Skip to content
Facebook Twitter Instagram YouTube

When Philippe Lajoie retired from teaching, he looked for something to do with his new-found time. And if he could bring Biden, his Labradoodle pup with him, so much the better.

“I went on a Winnipeg volunteer web site and saw that the Winnipeg Humane Society was looking for somebody in the Education department,” Philippe explained. “I came down for an interview and asked if I could bring Biden to the events. They said fine, as long as he passes the requirements. So, I brought him down and sure enough, he passed and we’ve been doing the Dog Ambassador stuff together for almost three years.”

Biden (named after the U.S. president, his dog tag says POTUS – President of The U.S.) is now five years old. Philippe’s fourth dog, Biden and Philippe go to events at schools, seniors’ homes, workplaces and even shopping malls. They’ve even gone to the University of Manitoba Faculty of Medicine to ‘de-stress’ students the week before exams.

“We have a little routine, if we’re at a school and it’s not part of a lecture,” Philippe said. “For example, if we’re there for Wellness Day, for example, I’ll tell the kids about Biden and his breed and what he loves to do. Then we’ll get in on how to approach dogs and some safety tips. Then he performs. He has some tricks that he does. The standard stuff – he can high five, sit, roll or crawl. I’ll get the kids to hide a few treats around the building and he’ll go find them.

“The kids love it and he loves seeing them.”

Philippe says keeping Biden mentally sharp and physically fit is important, so they go for morning walks off leash in a nearby park and evening walks on the leash. And to stimulate Biden he’ll hide treats around the house for Biden to find. And he regularly makes sure that Biden can still do all the tricks that he does at events. When they go to the lake, Biden loves playing in the water.

Training is very important for both dog and person but Philippe says Biden had one incident where temptation got the best of him. “When we first got him, we were doing puppy training. The day of his graduation, I took him out to the off-leash park to get rid of some of his energy beforehand. We’re walking down the road and there’s this mud puddle and today was the day he decided he’s going to roll in it. I couldn’t believe it – he’s never done this before.”

A bonus for Biden is his friendly disposition. He likes kids (but sometimes get nervous when meeting a tall male for the first time), likes being patted, is fine with other dogs being at some of his events and is even ‘chill’ with family members’ cats. “He’s really good natured – even if you bring a new dog into the house.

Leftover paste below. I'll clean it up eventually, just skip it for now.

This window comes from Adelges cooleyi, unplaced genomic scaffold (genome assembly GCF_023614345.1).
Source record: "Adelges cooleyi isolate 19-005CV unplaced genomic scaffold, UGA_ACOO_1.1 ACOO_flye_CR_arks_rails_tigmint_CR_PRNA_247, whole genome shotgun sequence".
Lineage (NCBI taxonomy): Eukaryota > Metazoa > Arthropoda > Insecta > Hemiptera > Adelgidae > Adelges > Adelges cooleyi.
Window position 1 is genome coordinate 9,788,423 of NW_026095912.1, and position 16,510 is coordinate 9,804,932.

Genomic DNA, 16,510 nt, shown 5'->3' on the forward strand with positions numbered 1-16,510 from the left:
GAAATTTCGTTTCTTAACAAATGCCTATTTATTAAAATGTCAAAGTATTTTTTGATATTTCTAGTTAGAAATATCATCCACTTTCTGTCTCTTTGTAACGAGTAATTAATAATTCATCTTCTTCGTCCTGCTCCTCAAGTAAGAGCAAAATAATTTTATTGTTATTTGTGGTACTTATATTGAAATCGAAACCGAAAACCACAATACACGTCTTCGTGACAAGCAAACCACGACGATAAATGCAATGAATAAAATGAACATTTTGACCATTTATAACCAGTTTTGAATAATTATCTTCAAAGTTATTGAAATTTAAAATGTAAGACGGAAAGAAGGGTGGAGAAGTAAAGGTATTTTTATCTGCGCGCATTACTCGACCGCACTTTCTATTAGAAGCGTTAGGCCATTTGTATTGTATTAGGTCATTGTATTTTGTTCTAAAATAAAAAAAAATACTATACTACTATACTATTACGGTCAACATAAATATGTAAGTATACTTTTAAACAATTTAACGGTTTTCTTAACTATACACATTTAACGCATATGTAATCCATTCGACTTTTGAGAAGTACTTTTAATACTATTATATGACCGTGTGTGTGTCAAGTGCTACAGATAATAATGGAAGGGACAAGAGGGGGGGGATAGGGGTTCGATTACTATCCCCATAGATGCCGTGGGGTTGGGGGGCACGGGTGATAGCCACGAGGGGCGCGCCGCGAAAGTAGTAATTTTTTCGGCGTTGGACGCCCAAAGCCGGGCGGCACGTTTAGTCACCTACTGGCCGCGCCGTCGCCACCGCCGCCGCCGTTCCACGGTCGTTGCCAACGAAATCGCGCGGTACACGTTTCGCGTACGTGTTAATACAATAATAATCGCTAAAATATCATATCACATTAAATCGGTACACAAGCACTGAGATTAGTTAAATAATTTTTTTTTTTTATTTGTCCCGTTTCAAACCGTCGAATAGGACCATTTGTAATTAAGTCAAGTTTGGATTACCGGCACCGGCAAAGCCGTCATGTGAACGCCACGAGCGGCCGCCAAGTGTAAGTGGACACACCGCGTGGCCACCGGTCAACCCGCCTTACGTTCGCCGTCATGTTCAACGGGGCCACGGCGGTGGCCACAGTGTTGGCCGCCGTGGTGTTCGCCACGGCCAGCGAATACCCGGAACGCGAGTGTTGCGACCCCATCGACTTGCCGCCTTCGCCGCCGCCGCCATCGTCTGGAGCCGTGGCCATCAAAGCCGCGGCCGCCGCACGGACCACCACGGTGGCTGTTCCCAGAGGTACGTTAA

He’s likely not going to learn any new tricks, but agility training for fun might be in Biden’s future. “The other day we were out in Kenora at their dog park, and they have a little agility run set up, so we gave it a try,” Philippe said. “So I put the bar down and he jumped over it. I raised the bar, and he jumped over it. We tried going through the agility course and there’s a ring that you’re supposed to jump through – and he did it. I went ‘Woah, you’ve still got it, buddy!’” Philippe cautioned that any agility exercises would be strictly recreational in the back yard. After two knee surgeries, all the running around an agility course would be hard for Philippe.

They go out to represent the WHS a couple of times a month. Philippe is interested in doing more but both he and his wife Bea are both retired and are down to one car. Bea also gets involved with representing the WHS – when Philippe was recovering from knee surgery recently, Bea took the training, passed the required background checks and took Philippe’s place with Biden at a few events.

When interviewed by the WHS three years ago, Philippe considered signing up for the See Spot Read program where school children read to dogs. But at that time, Biden simply had way too much energy to sit for long periods of time. “I think he’s getting to the point now where he may be able to do that in the future,” he said. “Biden can now lay down for extended periods of time without too much problem.”

Written by: Brian Kozak, Volunteer MVP Writer
Photo by: Jim Harvey, Volunteer MVP Photographer

A group of volunteers founded the Winnipeg Humane Society in 1894 and are vital to our success today! With the help of volunteers, we can provide care, love and attention to our four (and sometimes two) legged friends until they find their forever homes. The MVP (Monthly Volunteer Profile) recognizes the work and gets to know these special MVP’s in a spotlight each month that includes an article and photo shoot. MVPs receive a framed photo and gift card as our thanks!

Is there a volunteer you’d like to nominate to be MVP? E-mail us ([email protected]) and tell us why you think they should be an MVP!